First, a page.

Brussels and beer

Many of us watched last week’s exciting US presidential elections: on CNN, we saw the screens and numbers move by at breakneck speed. We were reminded that the USA consisted not only of states, but of all kinds of counties, and zoomed literally and figuratively back and forth between those levels. It was a magical and sometimes alienating experience at the same time.

But many will also have wondered why we didn’t actually have such a thing in our “country”, in Europe. We don’t really have that much of an idea ​​what is happening in Brussels and we don’t go out on the street angrily or happily and watch TV for days on end. You could fantasize further, and wonder what it would be like to have a United States of Europe. Could that be possible? Wouldn’t the cultural differences be much greater than in the USA? But of course, many more people already thought about that in the past.


If you search for a bit, you will find dozens of examples on the internet of visionaries and self-appointed experts who were going to solve the European problems, if there were any. You notice that you also end up in the midst of a politically and emotionally charged issue. The idea of ​​a united Europe did not always produce the most enticing developments in history.

Heineken’s division of Europe (Source: Alfred H. Heineken (1992). The United States of Europe (a Eurotopia?). With Henk Wesseling, Wim van den Doel. Amsterdam: Amsterdamse Stichting voor de Historische Wetenschap / Hallwag, 2nd ed. 1992, 18 p., ISBN 90-9005-272-0, ISBN 9789090052724)

A striking attempt to unify Europe in a more peaceful way came in 1992 from Freddy Heineken (yes, beer Freddy Heineken), shortly after the signing of the Maastricht Treaty. In his brochure The United States of Europe (A Eurotopia?), Heineken divides Europe into 75 regions. The concept seems simple, but Heineken gave a lot of thought to the exact new borders – together with his co-authors, the Dutch historians Wesseling and Van den Doel.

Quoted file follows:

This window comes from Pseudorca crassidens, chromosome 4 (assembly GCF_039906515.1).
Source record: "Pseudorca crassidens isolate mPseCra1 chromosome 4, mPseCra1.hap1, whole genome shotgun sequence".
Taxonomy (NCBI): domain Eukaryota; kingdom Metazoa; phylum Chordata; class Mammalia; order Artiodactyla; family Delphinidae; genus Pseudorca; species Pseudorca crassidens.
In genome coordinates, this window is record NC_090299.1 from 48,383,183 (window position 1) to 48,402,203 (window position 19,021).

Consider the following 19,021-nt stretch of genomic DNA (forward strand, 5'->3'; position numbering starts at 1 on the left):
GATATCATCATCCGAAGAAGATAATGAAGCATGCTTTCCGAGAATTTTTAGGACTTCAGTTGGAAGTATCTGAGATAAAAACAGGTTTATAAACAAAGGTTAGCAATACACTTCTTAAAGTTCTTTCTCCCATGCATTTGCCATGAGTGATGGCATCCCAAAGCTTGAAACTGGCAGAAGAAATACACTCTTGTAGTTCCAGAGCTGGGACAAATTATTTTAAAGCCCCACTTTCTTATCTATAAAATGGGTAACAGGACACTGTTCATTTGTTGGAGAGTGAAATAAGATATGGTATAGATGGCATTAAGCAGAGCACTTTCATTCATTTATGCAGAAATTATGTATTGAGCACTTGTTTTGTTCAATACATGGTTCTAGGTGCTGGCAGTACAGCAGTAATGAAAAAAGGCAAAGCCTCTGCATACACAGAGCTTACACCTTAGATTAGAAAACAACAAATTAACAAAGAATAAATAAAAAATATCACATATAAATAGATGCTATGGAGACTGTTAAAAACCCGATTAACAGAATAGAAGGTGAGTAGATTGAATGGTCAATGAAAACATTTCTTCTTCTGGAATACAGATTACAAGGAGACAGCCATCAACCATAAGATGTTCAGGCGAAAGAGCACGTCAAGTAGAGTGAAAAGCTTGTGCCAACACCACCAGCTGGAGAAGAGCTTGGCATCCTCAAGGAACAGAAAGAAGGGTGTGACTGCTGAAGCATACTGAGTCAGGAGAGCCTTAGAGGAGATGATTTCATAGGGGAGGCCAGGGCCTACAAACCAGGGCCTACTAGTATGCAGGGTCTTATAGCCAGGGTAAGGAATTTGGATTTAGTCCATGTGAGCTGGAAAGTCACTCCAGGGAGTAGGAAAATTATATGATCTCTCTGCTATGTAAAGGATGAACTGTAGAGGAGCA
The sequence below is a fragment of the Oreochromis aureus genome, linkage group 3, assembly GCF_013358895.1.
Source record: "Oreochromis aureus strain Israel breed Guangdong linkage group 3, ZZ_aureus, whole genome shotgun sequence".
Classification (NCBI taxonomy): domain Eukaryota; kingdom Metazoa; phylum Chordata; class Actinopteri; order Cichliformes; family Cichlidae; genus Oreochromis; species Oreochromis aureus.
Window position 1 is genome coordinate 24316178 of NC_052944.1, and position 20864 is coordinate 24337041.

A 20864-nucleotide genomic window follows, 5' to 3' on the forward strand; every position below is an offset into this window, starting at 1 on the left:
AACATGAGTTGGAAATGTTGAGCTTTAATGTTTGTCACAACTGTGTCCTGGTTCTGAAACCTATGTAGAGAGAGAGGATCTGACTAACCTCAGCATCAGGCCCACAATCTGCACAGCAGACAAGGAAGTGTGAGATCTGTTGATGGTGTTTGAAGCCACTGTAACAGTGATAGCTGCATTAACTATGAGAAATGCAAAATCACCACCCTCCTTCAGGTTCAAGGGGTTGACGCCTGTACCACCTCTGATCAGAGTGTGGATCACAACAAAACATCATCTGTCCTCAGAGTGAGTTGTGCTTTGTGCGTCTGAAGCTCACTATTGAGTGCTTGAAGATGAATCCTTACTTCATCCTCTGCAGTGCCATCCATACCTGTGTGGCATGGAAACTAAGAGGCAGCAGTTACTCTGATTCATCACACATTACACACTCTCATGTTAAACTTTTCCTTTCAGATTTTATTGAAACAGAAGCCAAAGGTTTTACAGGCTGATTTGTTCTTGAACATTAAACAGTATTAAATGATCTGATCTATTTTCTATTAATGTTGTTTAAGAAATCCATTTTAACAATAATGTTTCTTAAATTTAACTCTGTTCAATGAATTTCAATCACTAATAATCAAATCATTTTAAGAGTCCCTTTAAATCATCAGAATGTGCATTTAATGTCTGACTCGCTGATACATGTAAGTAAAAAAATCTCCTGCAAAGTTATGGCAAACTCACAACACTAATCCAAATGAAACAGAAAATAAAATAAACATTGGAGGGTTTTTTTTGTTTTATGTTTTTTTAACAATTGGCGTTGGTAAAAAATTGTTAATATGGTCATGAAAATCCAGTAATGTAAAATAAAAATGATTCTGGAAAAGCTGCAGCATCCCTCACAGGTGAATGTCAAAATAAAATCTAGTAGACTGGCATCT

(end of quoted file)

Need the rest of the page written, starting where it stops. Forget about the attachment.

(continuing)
Eurotopia takes into account ethnic sensitivities, in order to cause as little friction as possible. The basic idea is a Europe consisting of only small federal states, each with 5 to 10 million inhabitants. According to Heineken, due to the lack of an overly powerful federal state, this would first of all offer the prospect of more stability, equality and peace. Secondly, under the motto ‘small is beautiful’, governance in the federal states could simultaneously be organized more efficiently.

Heineken’s plan met with criticism, including from scientists. The boundaries that the inventors of Eurotopia put forward would rather create more than less conflict. If you now look at the map, you can immediately see the trouble-spots. Nevertheless, the plan still pops up now and then, but mainly as a exercise in reflection. The 75 United States of Europe, with a president and a White House in Brussels and real elections…

But it was probably mainly a marketing effort by the beer magnate behind it. After all, a stable Europa consumes a lot more beer!